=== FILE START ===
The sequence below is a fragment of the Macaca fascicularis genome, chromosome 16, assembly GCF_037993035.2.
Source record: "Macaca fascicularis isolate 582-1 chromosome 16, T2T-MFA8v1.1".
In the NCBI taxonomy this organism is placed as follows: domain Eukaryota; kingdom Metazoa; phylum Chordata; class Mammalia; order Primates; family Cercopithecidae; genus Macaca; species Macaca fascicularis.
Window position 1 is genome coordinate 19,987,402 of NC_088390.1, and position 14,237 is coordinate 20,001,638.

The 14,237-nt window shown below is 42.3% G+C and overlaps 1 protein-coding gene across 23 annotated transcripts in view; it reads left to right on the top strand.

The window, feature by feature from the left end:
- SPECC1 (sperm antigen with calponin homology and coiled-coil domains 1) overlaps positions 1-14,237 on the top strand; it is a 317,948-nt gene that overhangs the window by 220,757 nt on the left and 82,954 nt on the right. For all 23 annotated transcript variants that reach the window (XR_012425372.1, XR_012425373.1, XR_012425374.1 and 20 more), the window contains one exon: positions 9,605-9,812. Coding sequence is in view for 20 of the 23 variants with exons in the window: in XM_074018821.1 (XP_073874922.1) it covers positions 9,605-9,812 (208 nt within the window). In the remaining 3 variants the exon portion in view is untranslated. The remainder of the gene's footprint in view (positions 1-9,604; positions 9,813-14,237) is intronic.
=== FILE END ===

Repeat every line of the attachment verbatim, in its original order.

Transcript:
The sequence below is a fragment of the Macaca fascicularis genome, chromosome 16, assembly GCF_037993035.2.
Source record: "Macaca fascicularis isolate 582-1 chromosome 16, T2T-MFA8v1.1".
In the NCBI taxonomy this organism is placed as follows: domain Eukaryota; kingdom Metazoa; phylum Chordata; class Mammalia; order Primates; family Cercopithecidae; genus Macaca; species Macaca fascicularis.
Window position 1 is genome coordinate 19,987,402 of NC_088390.1, and position 14,237 is coordinate 20,001,638.

The 14,237-nt window shown below is 42.3% G+C and overlaps 1 protein-coding gene across 23 annotated transcripts in view; it reads left to right on the top strand.

The window, feature by feature from the left end:
- SPECC1 (sperm antigen with calponin homology and coiled-coil domains 1) overlaps positions 1-14,237 on the top strand; it is a 317,948-nt gene that overhangs the window by 220,757 nt on the left and 82,954 nt on the right. For all 23 annotated transcript variants that reach the window (XR_012425372.1, XR_012425373.1, XR_012425374.1 and 20 more), the window contains one exon: positions 9,605-9,812. Coding sequence is in view for 20 of the 23 variants with exons in the window: in XM_074018821.1 (XP_073874922.1) it covers positions 9,605-9,812 (208 nt within the window). In the remaining 3 variants the exon portion in view is untranslated. The remainder of the gene's footprint in view (positions 1-9,604; positions 9,813-14,237) is intronic.